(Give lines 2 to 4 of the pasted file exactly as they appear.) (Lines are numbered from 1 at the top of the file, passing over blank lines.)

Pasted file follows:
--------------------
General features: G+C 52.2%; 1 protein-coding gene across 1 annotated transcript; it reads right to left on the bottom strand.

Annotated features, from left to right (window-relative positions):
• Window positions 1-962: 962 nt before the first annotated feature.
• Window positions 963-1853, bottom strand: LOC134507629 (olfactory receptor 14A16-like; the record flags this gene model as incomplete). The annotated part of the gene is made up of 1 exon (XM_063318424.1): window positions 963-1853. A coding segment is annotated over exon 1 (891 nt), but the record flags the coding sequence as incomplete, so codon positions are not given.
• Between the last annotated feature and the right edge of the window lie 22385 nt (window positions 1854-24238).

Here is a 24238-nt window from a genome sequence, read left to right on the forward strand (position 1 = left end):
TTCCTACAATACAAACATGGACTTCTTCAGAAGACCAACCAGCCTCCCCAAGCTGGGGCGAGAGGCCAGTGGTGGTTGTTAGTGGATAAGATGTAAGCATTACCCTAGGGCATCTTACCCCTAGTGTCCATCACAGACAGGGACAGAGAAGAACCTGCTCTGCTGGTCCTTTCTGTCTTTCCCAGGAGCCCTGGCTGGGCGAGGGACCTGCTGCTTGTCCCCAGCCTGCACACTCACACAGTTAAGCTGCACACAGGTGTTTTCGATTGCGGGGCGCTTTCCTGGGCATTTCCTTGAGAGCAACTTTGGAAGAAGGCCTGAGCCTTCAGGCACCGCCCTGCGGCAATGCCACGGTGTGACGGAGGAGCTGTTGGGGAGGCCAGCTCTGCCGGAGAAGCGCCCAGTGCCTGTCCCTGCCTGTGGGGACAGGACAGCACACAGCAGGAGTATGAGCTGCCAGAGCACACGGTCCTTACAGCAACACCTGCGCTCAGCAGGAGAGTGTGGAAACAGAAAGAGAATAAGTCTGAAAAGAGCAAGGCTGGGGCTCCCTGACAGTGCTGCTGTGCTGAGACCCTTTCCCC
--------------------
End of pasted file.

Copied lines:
Annotated features, from left to right (window-relative positions):
• Window positions 1-962: 962 nt before the first annotated feature.
• Window positions 963-1853, bottom strand: LOC134507629 (olfactory receptor 14A16-like; the record flags this gene model as incomplete). The annotated part of the gene is made up of 1 exon (XM_063318424.1): window positions 963-1853. A coding segment is annotated over exon 1 (891 nt), but the record flags the coding sequence as incomplete, so codon positions are not given.